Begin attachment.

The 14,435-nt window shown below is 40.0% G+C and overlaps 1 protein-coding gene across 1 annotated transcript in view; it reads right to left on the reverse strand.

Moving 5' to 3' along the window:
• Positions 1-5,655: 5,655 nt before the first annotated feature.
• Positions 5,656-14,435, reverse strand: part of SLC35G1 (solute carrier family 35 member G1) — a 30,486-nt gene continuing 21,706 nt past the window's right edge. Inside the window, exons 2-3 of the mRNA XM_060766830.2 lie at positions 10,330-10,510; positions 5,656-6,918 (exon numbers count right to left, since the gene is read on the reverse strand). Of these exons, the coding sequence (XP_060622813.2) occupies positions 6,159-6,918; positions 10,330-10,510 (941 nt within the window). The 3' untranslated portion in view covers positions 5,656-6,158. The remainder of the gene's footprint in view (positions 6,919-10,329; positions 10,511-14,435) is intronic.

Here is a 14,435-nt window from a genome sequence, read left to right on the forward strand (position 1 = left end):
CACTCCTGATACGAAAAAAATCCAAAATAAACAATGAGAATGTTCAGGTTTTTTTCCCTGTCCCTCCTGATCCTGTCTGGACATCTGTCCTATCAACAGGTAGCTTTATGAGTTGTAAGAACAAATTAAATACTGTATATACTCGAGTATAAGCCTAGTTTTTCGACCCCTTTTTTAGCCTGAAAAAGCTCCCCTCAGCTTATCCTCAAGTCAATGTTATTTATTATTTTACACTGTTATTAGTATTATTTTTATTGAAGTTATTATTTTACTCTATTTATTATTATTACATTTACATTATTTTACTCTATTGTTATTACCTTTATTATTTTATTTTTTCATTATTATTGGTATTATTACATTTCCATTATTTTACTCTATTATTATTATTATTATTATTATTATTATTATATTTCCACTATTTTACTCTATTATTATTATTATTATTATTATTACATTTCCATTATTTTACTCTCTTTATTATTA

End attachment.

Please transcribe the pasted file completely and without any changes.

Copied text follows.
The 14,435-nt window shown below is 40.0% G+C and overlaps 1 protein-coding gene across 1 annotated transcript in view; it reads right to left on the reverse strand.

Moving 5' to 3' along the window:
• Positions 1-5,655: 5,655 nt before the first annotated feature.
• Positions 5,656-14,435, reverse strand: part of SLC35G1 (solute carrier family 35 member G1) — a 30,486-nt gene continuing 21,706 nt past the window's right edge. Inside the window, exons 2-3 of the mRNA XM_060766830.2 lie at positions 10,330-10,510; positions 5,656-6,918 (exon numbers count right to left, since the gene is read on the reverse strand). Of these exons, the coding sequence (XP_060622813.2) occupies positions 6,159-6,918; positions 10,330-10,510 (941 nt within the window). The 3' untranslated portion in view covers positions 5,656-6,158. The remainder of the gene's footprint in view (positions 6,919-10,329; positions 10,511-14,435) is intronic.

Here is a 14,435-nt window from a genome sequence, read left to right on the forward strand (position 1 = left end):
CACTCCTGATACGAAAAAAATCCAAAATAAACAATGAGAATGTTCAGGTTTTTTTCCCTGTCCCTCCTGATCCTGTCTGGACATCTGTCCTATCAACAGGTAGCTTTATGAGTTGTAAGAACAAATTAAATACTGTATATACTCGAGTATAAGCCTAGTTTTTCGACCCCTTTTTTAGCCTGAAAAAGCTCCCCTCAGCTTATCCTCAAGTCAATGTTATTTATTATTTTACACTGTTATTAGTATTATTTTTATTGAAGTTATTATTTTACTCTATTTATTATTATTACATTTACATTATTTTACTCTATTGTTATTACCTTTATTATTTTATTTTTTCATTATTATTGGTATTATTACATTTCCATTATTTTACTCTATTATTATTATTATTATTATTATTATTATTATATTTCCACTATTTTACTCTATTATTATTATTATTATTATTATTACATTTCCATTATTTTACTCTCTTTATTATTA